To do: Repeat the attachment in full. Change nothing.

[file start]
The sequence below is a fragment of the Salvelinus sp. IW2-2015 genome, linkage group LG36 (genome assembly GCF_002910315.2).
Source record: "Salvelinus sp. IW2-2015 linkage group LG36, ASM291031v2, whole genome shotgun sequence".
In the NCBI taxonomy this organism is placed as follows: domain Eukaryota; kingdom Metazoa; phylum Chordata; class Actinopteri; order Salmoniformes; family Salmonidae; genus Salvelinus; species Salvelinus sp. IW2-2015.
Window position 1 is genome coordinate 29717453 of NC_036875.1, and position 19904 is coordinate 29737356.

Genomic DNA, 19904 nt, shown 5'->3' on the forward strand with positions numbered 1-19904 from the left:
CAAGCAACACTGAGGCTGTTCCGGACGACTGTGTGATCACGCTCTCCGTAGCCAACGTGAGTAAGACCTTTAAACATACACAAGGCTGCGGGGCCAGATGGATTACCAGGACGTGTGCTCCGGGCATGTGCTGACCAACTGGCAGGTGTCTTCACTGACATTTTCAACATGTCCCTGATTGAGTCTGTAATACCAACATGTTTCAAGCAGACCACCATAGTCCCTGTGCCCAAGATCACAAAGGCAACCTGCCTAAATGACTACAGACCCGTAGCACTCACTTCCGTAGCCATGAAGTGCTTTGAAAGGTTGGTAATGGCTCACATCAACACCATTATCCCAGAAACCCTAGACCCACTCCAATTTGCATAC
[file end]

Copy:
The sequence below is a fragment of the Salvelinus sp. IW2-2015 genome, linkage group LG36 (genome assembly GCF_002910315.2).
Source record: "Salvelinus sp. IW2-2015 linkage group LG36, ASM291031v2, whole genome shotgun sequence".
In the NCBI taxonomy this organism is placed as follows: domain Eukaryota; kingdom Metazoa; phylum Chordata; class Actinopteri; order Salmoniformes; family Salmonidae; genus Salvelinus; species Salvelinus sp. IW2-2015.
Window position 1 is genome coordinate 29717453 of NC_036875.1, and position 19904 is coordinate 29737356.

Genomic DNA, 19904 nt, shown 5'->3' on the forward strand with positions numbered 1-19904 from the left:
CAAGCAACACTGAGGCTGTTCCGGACGACTGTGTGATCACGCTCTCCGTAGCCAACGTGAGTAAGACCTTTAAACATACACAAGGCTGCGGGGCCAGATGGATTACCAGGACGTGTGCTCCGGGCATGTGCTGACCAACTGGCAGGTGTCTTCACTGACATTTTCAACATGTCCCTGATTGAGTCTGTAATACCAACATGTTTCAAGCAGACCACCATAGTCCCTGTGCCCAAGATCACAAAGGCAACCTGCCTAAATGACTACAGACCCGTAGCACTCACTTCCGTAGCCATGAAGTGCTTTGAAAGGTTGGTAATGGCTCACATCAACACCATTATCCCAGAAACCCTAGACCCACTCCAATTTGCATAC